13.8. Window Control Methods
The Window object defines several methods that allow high-level control of the window itself. The following sections explore how these methods allow us to open and close windows, control window position and size, request and relinquish keyboard focus, and scroll the contents of a window. We conclude with an example that demonstrates several of these features.
13.8.1. Opening Windows
You can open a new web browser window with the open( ) method of the Window object. This method takes four optional arguments and returns a Window object that represents the newly opened window. The first argument to open( ) is the URL of the document to display in the new window. If this argument is omitted (or is null or the empty string), the window will be empty.
The second argument to open( ) is the name of the window. As we'll discuss later in the chapter, this name can be useful as the value of the target attribute of a <form> or <a> tag. If you specify the name of a window that already exists, open( ) simply returns a reference to that existing window, rather than opening a new one.
var w = window.open("smallwin.html", "smallwin", "width=400,height=350,status=yes,resizable=yes");
Note that when you specify this third argument, any features you do not explicitly specify are omitted. See Window.open( ) in the client-side reference section for the full set of available features and their names.
The fourth argument to open( ) is useful only when the second argument names an already existing window. This fourth argument is a boolean value that specifies whether the URL specified as the first argument should replace the current entry in the window's browsing history (true) or create a new entry in the window's browsing history (false), which is the default behavior.
An important point about the open( ) method is that it is almost always invoked as window.open( ), even though window refers to the global object and should therefore be entirely optional. window is explicitly specified because the Document object also has an open( ) method, so specifying window.open( ) helps to make it very clear what we are trying to do. This is not just a helpful habit; it is required in some circumstances, because, as we'll learn in Chapter 19, event handlers execute in the scope of the object that defines them. When the event handler of an HTML button executes, for example, the scope chain includes the Button object, the Form object that contains the button, the Document object that contains the form, and, finally, the Window object that contains the document. Thus, if such an event handler refers merely to the open( ) method, this identifier ends up being resolved in the Document object, and the event handler opens a new document rather than opening a new window!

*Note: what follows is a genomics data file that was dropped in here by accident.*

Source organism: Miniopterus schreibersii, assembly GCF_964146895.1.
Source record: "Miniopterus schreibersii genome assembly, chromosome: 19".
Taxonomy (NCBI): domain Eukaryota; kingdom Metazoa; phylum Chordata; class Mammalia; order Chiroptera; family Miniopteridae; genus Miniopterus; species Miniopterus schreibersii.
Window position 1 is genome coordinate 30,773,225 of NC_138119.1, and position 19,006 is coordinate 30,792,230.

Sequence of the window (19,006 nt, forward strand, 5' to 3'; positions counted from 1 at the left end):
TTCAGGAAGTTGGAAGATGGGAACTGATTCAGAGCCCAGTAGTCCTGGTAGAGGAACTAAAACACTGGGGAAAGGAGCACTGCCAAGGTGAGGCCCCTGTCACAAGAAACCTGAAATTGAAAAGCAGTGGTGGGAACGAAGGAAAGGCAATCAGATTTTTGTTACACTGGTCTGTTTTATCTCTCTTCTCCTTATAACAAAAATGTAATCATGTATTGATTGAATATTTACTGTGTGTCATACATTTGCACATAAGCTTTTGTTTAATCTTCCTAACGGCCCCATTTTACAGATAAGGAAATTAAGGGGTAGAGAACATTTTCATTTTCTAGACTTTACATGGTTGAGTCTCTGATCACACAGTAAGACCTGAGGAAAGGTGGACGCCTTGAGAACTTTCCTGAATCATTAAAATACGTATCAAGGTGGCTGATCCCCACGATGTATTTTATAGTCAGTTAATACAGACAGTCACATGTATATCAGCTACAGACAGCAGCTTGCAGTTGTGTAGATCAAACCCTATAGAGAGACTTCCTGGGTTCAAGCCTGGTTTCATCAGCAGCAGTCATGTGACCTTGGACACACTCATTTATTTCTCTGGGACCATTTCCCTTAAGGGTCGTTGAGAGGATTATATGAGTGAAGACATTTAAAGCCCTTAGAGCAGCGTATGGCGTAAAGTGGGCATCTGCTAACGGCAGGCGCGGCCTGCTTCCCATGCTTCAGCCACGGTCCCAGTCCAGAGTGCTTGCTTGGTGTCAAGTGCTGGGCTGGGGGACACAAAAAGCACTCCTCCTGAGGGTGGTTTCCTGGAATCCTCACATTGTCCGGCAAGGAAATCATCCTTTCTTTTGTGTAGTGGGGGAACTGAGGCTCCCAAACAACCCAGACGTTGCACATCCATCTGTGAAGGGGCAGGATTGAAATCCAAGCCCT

We'll see the open( ) method in use in Example 13-4.
13.8.2. Closing Windows
Again, note the explicit use of the window identifier to disambiguate the close( ) method of the Window object from the close( ) method of the Document object.
13.8.3. Window Geometry
13.8.4. Keyboard Focus and Visibility
The focus( ) and blur( ) methods also provide high-level control over a window. Calling focus( ) requests that the system give keyboard focus to the window, and blur( ) relinquishes keyboard focus. In addition, the focus( ) method ensures that the window is visible by moving it to the top of the stacking order. When you use the Window.open( ) method to open a new window, the browser automatically creates that window on top. But if the second argument specifies the name of a window that already exists, the open( ) method does not automatically make that window visible. Thus, it is common practice to follow calls to open( ) with a call to focus( ).
13.8.6. Window Methods Example
Example 13-4 demonstrates the Window open( ) , close( ), and moveTo( ) methods and several other window-programming techniques that we've discussed. It creates a new window and then uses setInterval( ) to repeatedly call a function that moves it around the screen. It determines the size of the screen with the Screen object and then uses this information to make the window bounce when it reaches any edge of the screen.
Example 13-4. Moving a window
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